Dictionary of the American West
Publication Year: 2008
Want to know what a “breachy” cow is? Turn to page 43 to learn that it’s an adjective used to describe a cow that has a tendency to find her way through fences where she isn’t supposed to be. Describes some teenagers we know…
Spend hours perusing the dictionary at random, or read straight through to give you a flavor of the West from its beginnings to contemporary days. Laced with photographs and maps, the Dictionary of the American West will make you sound like an expert on all things Western, even if you don’t know your dingus from a dinner plate.
Compiled of words brought into English from Native Americans, emigrants, Mormons, Hispanics, migrant workers, loggers, and fur trappers, the dictionary opens up history and culture in an enchanting way. From “Aarigaa!” to “zopilote,” the Dictionary of the American West is a “valuable book, a treasure for any literate American’s library.” (Tony Hillerman)
Published by: TCU Press
title page, copyright page
Aside from my assistant, Ruth Valsing, my primary aide in writing this book has been Ernie Bulow of Gallup, New Mexico, a master of many subjects. My first consultant on Indian peoples has been the Honorable Clyde M. Hall of Fort Hall, Idaho, man of medicine. My constant telephone advisors were novelist Richard Wheeler and historian Dale Walker. Thanks, Ernie, Clyde, Richard, and Dale. I have depended principally on the following writers and Westerners in the areas...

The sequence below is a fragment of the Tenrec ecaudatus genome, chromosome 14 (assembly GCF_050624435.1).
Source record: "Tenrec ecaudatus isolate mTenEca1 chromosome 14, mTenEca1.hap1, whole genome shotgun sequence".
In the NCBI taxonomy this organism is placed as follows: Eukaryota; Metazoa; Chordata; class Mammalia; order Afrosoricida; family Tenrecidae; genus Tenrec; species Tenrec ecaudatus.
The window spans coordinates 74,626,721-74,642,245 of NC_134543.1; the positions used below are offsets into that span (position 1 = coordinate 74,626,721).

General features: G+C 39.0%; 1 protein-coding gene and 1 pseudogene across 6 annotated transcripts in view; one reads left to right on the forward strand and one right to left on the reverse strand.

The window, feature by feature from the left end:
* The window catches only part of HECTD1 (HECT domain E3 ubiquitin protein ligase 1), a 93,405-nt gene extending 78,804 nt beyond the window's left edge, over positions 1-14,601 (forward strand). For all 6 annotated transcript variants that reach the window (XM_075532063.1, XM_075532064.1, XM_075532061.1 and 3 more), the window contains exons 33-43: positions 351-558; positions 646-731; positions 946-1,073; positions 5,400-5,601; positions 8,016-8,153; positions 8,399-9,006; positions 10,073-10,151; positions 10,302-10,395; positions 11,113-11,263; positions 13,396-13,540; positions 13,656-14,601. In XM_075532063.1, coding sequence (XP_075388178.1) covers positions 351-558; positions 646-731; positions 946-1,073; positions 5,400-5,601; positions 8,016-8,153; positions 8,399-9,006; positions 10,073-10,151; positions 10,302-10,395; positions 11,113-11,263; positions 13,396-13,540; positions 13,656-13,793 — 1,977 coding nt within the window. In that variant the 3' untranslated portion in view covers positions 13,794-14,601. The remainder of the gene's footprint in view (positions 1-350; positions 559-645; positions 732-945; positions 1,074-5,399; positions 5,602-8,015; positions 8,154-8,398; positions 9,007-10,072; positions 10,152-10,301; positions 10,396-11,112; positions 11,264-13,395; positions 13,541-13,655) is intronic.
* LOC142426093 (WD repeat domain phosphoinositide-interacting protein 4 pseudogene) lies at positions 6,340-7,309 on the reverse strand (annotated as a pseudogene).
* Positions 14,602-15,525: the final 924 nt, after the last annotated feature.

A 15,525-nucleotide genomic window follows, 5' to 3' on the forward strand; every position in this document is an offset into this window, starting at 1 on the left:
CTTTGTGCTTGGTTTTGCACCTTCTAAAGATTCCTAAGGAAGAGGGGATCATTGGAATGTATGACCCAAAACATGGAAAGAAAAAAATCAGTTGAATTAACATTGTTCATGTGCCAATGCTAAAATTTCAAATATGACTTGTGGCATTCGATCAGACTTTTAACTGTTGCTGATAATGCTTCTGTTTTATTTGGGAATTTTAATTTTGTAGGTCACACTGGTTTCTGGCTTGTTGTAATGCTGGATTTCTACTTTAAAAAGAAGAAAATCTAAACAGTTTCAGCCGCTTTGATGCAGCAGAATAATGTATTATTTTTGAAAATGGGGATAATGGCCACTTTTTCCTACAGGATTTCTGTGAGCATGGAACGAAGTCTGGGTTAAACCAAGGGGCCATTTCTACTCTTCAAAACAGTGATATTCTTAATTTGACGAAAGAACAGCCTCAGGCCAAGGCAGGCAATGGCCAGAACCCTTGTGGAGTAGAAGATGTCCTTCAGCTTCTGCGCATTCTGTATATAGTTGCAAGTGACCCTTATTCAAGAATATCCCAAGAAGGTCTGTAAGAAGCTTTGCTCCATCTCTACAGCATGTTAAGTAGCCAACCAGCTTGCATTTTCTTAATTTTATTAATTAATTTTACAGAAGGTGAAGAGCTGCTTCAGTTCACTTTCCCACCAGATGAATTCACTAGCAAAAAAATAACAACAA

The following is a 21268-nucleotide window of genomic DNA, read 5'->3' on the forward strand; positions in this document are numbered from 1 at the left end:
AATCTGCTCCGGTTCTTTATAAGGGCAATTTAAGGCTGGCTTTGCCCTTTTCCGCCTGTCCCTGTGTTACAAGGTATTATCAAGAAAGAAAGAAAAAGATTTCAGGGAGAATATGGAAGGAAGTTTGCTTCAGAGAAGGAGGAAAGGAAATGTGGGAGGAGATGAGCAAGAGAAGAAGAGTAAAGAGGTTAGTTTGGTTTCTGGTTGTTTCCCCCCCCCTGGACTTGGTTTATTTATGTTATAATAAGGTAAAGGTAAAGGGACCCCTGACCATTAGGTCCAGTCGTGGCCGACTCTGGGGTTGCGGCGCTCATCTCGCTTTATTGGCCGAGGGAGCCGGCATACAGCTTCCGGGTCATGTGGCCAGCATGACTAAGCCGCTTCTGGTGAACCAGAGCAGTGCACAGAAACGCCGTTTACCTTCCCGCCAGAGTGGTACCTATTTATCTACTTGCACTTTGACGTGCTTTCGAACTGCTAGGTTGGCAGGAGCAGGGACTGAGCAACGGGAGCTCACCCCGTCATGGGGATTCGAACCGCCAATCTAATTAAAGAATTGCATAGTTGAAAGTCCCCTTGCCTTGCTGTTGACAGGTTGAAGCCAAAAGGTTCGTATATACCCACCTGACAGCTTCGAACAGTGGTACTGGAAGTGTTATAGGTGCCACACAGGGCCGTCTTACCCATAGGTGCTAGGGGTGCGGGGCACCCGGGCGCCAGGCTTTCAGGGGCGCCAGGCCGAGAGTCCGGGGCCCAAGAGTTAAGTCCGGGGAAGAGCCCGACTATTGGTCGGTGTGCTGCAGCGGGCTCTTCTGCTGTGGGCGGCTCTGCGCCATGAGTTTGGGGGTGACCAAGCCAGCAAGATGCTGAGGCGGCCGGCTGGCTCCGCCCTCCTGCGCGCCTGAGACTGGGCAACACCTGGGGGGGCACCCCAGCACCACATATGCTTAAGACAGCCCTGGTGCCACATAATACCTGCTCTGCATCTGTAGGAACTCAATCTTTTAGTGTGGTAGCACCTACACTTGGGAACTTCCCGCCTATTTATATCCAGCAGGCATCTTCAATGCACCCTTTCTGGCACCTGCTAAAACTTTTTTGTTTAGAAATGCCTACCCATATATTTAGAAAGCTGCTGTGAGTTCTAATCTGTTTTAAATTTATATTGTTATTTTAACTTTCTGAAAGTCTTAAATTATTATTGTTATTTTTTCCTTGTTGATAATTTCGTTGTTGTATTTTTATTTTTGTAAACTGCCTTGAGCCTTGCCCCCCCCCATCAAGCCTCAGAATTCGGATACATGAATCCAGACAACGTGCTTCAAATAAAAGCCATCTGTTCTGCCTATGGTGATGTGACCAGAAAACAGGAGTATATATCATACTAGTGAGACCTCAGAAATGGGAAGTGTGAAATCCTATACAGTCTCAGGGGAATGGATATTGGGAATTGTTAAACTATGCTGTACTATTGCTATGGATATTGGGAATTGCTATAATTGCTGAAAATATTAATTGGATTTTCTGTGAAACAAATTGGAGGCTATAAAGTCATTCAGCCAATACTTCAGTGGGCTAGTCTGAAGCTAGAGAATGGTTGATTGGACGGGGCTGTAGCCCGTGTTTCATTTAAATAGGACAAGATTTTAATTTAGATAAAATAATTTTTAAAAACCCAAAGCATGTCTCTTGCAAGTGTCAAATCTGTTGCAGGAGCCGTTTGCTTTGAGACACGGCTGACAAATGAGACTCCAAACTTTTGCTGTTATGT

Author’s Note for the Second Edition
This book is an expanded and revised edition of the original, published in 1993. I have included Alaska, have increased the number terms relating to the Pacific Coast states generally, and have sought out new terms of contemporary American Indian English. Hundreds of main entries have also been rewritten. I hope readers find the book useful, and have fun reading it.
Dictionary of the American West was conceived while listening to writers gripe. Some years ago, a group of writers at a convention of the Western Writers of America fell to talking about how our editors didn’t understand Western words. The funniest and most appalling story was about an editor who knew buckskins is a word for Davy Crockett deerskin clothes but didn’t know it’s a color of horse. So she wrote in the margin of a manuscript, “I know buckskins get old and stiff and smelly, but I’ll be...
A Guide to Further Reading
Page Count: 429
Illustrations: 97 b&w photos., 3 maps.
Publication Year: 2008
OCLC Number: 843045445
MUSE Marc Record: Download for Dictionary of the American West